Thanks for another interesting survey/discussion Sku, et al. A few years back, I bought a bottle of BMH black label, (presumed 16 yr. old) for $125 with the same trepidation that Sku described for a first $100+ purchase. The first half of the bottle was consumed on the rocks, and while I could taste a degree of greater complexity, it didn't impress me as worth the premium over the regular BMH small batch (comparator at the time, $32). The remainder of the stuff, I sip every now and then, I still don't enjoy more than the (relatively) readily available EHT small batch (still $36-45). Retrospectively, given all the past hype around the BMH product, I am at peace with my first $100+ purchase because of what I learned from it: The price of a bottle (as many have stated before) is based on rarity and the perception of it(marketing/branding creativity), not necessarily the taste or other quality intrinsic to the contents of the bottle. It's helped me shrug off the urge to spend ever larger sums (more than a few times) on the same size bottle for a fairly similar type of product just because its the new "it" or "rare" whiskey. These days, I try to avoid the 100+ threshold, in particular when combined with vague product labels/provenance.

Anonymous said...

My first bottle over $100 was a bottle of William Larue Weller. I had never seen it in a store, and sampled it at a bar in Kentucky while doing the Bourbon Trail with my dad for a father-son long weekend. It was the most amazing thing I had ever tried. Before tasting it, I thought Bookers was my ceiling and couldn't imagine how anything could be TWICE the price and worth it. After my taste, I was determined to find one (this was summer of 2011). I found a retailer who was willing to ship to my state, and bought it on-line for just over $100 before shipping. I had read that the MSRP was less than this, but also that it was released once per year in limited quantities. All this made it more difficult to pull the trigger, but I did.

The next bottle over $100 I bought was a disappointment (a PVW 20yr for $120, which underwhelmed me). Being a geek, I made a spreadsheet of all "blind buys" I've made over $50, and found that some 60-70% of them were disappointments at some level or another. I have tried to institute a "try before I buy" for anything over $100 since (WT Diamond is an excellent example of where this strategy saved me some coin!)

Anonymous said...

I try to avoid paying $100...but I've done it. The first time was for an '07 Saz 18 that was $175....and that was in '11, I bet that's a $600+ bottle now. As Saz 18 is my #1 all timer (well, technically #2 to VWFRR, but I haven't seen that in person in 3 years,) it was totally worth it. :)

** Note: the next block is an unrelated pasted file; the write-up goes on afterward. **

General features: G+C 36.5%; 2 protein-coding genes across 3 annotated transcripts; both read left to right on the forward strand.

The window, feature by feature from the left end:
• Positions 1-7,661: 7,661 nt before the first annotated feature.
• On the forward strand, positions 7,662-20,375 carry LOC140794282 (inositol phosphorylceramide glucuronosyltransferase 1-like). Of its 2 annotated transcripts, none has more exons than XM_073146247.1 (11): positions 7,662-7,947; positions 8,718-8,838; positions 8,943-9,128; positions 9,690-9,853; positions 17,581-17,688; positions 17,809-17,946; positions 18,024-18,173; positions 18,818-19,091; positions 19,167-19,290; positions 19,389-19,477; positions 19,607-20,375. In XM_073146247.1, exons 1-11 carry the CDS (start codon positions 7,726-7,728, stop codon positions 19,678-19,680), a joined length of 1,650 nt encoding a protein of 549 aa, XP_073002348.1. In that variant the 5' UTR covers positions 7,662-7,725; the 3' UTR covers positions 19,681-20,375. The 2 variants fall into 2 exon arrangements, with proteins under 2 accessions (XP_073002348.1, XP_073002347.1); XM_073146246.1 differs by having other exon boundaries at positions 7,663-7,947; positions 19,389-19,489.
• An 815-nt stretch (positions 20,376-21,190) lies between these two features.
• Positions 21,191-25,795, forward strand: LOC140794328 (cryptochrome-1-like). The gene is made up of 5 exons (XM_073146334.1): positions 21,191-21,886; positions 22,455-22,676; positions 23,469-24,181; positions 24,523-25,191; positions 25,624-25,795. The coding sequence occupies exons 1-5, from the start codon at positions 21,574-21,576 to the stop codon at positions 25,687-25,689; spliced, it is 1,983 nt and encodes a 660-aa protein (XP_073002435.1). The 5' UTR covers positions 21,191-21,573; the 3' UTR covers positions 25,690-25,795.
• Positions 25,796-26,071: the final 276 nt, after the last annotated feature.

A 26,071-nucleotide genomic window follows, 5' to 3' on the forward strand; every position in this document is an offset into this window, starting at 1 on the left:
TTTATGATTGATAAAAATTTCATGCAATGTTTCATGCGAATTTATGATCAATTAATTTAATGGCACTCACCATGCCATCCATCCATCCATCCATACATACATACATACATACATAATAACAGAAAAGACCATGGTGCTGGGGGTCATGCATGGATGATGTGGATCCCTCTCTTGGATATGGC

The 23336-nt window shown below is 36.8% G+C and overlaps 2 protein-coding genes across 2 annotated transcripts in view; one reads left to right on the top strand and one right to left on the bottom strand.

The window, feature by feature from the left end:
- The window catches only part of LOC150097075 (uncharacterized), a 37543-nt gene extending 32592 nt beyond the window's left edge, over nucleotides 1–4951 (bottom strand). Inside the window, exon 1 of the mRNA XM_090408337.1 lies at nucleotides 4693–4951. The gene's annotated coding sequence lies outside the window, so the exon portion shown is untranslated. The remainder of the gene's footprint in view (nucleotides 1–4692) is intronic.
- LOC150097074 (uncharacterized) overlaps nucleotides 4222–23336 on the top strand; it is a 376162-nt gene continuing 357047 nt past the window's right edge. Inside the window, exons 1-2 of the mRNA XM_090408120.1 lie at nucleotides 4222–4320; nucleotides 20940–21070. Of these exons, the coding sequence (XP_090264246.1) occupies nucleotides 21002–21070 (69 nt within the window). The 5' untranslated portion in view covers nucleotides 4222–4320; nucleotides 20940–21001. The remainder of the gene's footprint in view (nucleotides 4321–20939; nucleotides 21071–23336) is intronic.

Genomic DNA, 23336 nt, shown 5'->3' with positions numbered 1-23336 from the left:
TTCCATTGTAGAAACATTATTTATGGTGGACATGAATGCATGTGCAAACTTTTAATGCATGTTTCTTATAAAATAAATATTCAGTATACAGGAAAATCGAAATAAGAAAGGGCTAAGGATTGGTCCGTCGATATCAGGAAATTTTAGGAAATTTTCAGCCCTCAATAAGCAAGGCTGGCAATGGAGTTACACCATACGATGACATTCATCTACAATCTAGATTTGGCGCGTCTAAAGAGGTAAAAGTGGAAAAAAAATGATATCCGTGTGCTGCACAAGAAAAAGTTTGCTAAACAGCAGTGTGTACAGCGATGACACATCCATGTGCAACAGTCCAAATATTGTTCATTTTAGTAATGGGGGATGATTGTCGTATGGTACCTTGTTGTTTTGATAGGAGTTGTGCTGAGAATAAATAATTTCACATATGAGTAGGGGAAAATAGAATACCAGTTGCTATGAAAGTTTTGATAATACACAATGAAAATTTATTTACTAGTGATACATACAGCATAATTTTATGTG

-Humchan2k

Chuck Logsdon said...

My first bottle of $100 bourbon was bought in spring 2003. I didn't pass that mark again until this past spring when I bought FR SiB LE 2014 at the distillery gift shop.

Name: Old Rip Van Winkle (there is no mention of "Pappy" on the label)
Distillery: Not mentioned
Bottled by: Old Rip Van Winkle Distillery, Frankfort, KY
Proof: 133.4 proof - Cask Strength, Unfiltered
Age: 20 years old, distilled on 12/7/82, bottled on 5/23/03
Lot: "sam's"
Bottle: 12th of 60, the ultimate single barrel (i.e., only one barrel existed!)
Cost: $99.99 + S/H, Sam's Wines & Spirits, Chicago, IL
Other: Selected by and bottled exclusively for Sam's Wines & Spirits

Mark said...

I've never paid more than $100 for a Bourbon. I've come close with Scotch, but still haven't crossed that mark. But then, I'm still something of a newbie in this world and am still mostly hitting up "regular" offerings. In the beer world, where I come from, the line was $20 for a bottle (which is crazy, since there are some damn fine Bourbons to be had at that price!) These days, it's not that uncommon to see a beer at the $30 mark (usually barrel aged in some way)...

Curt said...

As a relatively new Bourbon/Rye whiskey fanatic, my limit is the cash in my wallet. And that is rarely more than $60-$75 at any given time. I enjoy drinking flavorful, full bodied whiskeys, not fantasizing about it. So I am perfectly happy with the many selections that can be purchased up to that limit. I'm grateful for experts and blogs that still review the lower end of the scale.

Anonymous said...

I had read one of those books that ranks whiskies (I think it was a Michael Jackson book) and Laphroaig 30 was rated very high. It was pretty much all gone, but I found a place out of state that still had some. It cost me $200.

Funky Tape said...

Paid $104 OTD for a Glenmo Ealanta last year and drank the hell out of it. Worth every penny.

The way you get what you want in today's market is by acquiring what everyone else wants and trading it for bottles they don't. I went knuckle deep into FR 125th at $79.99 on the shelf because I knew it was a MUST have. Then I waited and traded it for stuff like Handy or AECS which is better whiskey just not as blessed by those that love to tell everyone else its not. Simple.